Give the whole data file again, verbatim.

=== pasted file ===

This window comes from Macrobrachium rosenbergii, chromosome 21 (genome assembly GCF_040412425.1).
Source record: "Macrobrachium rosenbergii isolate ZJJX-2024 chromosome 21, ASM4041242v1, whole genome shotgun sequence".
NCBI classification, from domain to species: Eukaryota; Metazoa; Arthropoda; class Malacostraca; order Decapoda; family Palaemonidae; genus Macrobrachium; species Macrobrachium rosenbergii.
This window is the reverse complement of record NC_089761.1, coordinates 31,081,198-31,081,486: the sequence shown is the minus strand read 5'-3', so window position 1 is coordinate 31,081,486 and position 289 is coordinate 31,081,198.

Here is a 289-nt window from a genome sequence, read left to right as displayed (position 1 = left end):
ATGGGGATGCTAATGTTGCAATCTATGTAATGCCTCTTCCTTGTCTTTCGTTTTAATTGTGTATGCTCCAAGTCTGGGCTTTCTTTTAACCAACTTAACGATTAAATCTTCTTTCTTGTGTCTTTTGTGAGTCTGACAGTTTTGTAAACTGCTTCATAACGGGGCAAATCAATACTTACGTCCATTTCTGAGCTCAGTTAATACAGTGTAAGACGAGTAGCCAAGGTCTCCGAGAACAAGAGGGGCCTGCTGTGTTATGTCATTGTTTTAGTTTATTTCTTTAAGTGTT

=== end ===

This window comes from Macrobrachium rosenbergii, chromosome 21 (genome assembly GCF_040412425.1).
Source record: "Macrobrachium rosenbergii isolate ZJJX-2024 chromosome 21, ASM4041242v1, whole genome shotgun sequence".
NCBI classification, from domain to species: Eukaryota; Metazoa; Arthropoda; class Malacostraca; order Decapoda; family Palaemonidae; genus Macrobrachium; species Macrobrachium rosenbergii.
This window is the reverse complement of record NC_089761.1, coordinates 31,081,198-31,081,486: the sequence shown is the minus strand read 5'-3', so window position 1 is coordinate 31,081,486 and position 289 is coordinate 31,081,198.

Here is a 289-nt window from a genome sequence, read left to right as displayed (position 1 = left end):
ATGGGGATGCTAATGTTGCAATCTATGTAATGCCTCTTCCTTGTCTTTCGTTTTAATTGTGTATGCTCCAAGTCTGGGCTTTCTTTTAACCAACTTAACGATTAAATCTTCTTTCTTGTGTCTTTTGTGAGTCTGACAGTTTTGTAAACTGCTTCATAACGGGGCAAATCAATACTTACGTCCATTTCTGAGCTCAGTTAATACAGTGTAAGACGAGTAGCCAAGGTCTCCGAGAACAAGAGGGGCCTGCTGTGTTATGTCATTGTTTTAGTTTATTTCTTTAAGTGTT